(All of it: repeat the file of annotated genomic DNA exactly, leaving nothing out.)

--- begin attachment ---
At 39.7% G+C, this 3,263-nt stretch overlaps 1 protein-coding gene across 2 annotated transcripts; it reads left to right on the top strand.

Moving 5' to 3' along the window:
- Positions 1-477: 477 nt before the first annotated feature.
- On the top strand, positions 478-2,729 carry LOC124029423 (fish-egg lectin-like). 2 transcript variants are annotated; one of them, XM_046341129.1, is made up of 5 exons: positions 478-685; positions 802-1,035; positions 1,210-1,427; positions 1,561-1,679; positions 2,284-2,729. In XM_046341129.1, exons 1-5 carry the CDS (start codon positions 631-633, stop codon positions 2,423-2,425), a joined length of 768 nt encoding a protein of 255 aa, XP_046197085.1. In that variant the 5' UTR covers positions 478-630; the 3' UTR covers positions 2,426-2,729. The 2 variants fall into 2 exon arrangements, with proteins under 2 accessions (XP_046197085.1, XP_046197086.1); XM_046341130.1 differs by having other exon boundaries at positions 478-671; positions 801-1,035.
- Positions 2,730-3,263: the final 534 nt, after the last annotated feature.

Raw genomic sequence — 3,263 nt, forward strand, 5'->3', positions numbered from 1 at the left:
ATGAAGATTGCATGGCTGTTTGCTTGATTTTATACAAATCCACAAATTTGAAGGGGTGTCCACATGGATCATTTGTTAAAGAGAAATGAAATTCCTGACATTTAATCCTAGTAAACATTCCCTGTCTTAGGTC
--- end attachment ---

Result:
At 39.7% G+C, this 3,263-nt stretch overlaps 1 protein-coding gene across 2 annotated transcripts; it reads left to right on the top strand.

Moving 5' to 3' along the window:
- Positions 1-477: 477 nt before the first annotated feature.
- On the top strand, positions 478-2,729 carry LOC124029423 (fish-egg lectin-like). 2 transcript variants are annotated; one of them, XM_046341129.1, is made up of 5 exons: positions 478-685; positions 802-1,035; positions 1,210-1,427; positions 1,561-1,679; positions 2,284-2,729. In XM_046341129.1, exons 1-5 carry the CDS (start codon positions 631-633, stop codon positions 2,423-2,425), a joined length of 768 nt encoding a protein of 255 aa, XP_046197085.1. In that variant the 5' UTR covers positions 478-630; the 3' UTR covers positions 2,426-2,729. The 2 variants fall into 2 exon arrangements, with proteins under 2 accessions (XP_046197085.1, XP_046197086.1); XM_046341130.1 differs by having other exon boundaries at positions 478-671; positions 801-1,035.
- Positions 2,730-3,263: the final 534 nt, after the last annotated feature.

Raw genomic sequence — 3,263 nt, forward strand, 5'->3', positions numbered from 1 at the left:
ATGAAGATTGCATGGCTGTTTGCTTGATTTTATACAAATCCACAAATTTGAAGGGGTGTCCACATGGATCATTTGTTAAAGAGAAATGAAATTCCTGACATTTAATCCTAGTAAACATTCCCTGTCTTAGGTC